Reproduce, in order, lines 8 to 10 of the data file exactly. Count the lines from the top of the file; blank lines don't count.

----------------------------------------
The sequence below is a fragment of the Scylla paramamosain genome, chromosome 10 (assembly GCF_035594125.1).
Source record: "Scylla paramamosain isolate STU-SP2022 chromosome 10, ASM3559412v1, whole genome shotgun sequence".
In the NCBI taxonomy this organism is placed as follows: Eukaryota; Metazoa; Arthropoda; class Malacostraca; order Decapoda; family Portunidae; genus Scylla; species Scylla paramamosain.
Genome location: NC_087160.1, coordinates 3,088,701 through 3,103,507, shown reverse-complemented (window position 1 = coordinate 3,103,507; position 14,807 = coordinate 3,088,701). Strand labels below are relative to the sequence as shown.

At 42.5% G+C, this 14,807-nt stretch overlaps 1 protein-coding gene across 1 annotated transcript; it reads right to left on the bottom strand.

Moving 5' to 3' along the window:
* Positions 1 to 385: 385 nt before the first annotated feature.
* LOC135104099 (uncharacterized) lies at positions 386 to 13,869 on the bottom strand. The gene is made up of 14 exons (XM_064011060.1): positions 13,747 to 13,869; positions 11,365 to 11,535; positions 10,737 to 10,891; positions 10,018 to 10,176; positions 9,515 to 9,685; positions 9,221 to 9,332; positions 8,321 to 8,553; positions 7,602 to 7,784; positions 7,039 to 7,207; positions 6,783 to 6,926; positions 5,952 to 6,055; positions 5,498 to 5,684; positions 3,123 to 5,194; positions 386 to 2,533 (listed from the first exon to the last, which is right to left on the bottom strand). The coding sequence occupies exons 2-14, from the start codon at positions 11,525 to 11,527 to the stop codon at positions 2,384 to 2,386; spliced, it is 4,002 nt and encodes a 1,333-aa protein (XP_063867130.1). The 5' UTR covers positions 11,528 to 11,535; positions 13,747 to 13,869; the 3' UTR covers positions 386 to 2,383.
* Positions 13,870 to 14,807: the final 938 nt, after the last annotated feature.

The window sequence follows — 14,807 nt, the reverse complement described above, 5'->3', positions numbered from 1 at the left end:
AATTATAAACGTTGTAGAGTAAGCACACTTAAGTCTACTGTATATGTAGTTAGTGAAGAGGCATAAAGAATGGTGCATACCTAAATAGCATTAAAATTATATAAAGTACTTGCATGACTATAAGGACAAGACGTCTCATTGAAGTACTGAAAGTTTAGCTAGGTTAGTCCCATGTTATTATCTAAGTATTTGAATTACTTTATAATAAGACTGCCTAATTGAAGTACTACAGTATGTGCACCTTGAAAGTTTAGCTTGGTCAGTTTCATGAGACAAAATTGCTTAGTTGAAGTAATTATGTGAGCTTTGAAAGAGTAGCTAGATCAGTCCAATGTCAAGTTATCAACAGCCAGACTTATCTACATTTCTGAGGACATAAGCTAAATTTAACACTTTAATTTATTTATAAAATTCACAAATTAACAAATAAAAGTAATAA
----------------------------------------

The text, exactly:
* LOC135104099 (uncharacterized) lies at positions 386 to 13,869 on the bottom strand. The gene is made up of 14 exons (XM_064011060.1): positions 13,747 to 13,869; positions 11,365 to 11,535; positions 10,737 to 10,891; positions 10,018 to 10,176; positions 9,515 to 9,685; positions 9,221 to 9,332; positions 8,321 to 8,553; positions 7,602 to 7,784; positions 7,039 to 7,207; positions 6,783 to 6,926; positions 5,952 to 6,055; positions 5,498 to 5,684; positions 3,123 to 5,194; positions 386 to 2,533 (listed from the first exon to the last, which is right to left on the bottom strand). The coding sequence occupies exons 2-14, from the start codon at positions 11,525 to 11,527 to the stop codon at positions 2,384 to 2,386; spliced, it is 4,002 nt and encodes a 1,333-aa protein (XP_063867130.1). The 5' UTR covers positions 11,528 to 11,535; positions 13,747 to 13,869; the 3' UTR covers positions 386 to 2,383.
* Positions 13,870 to 14,807: the final 938 nt, after the last annotated feature.

The window sequence follows — 14,807 nt, the reverse complement described above, 5'->3', positions numbered from 1 at the left end: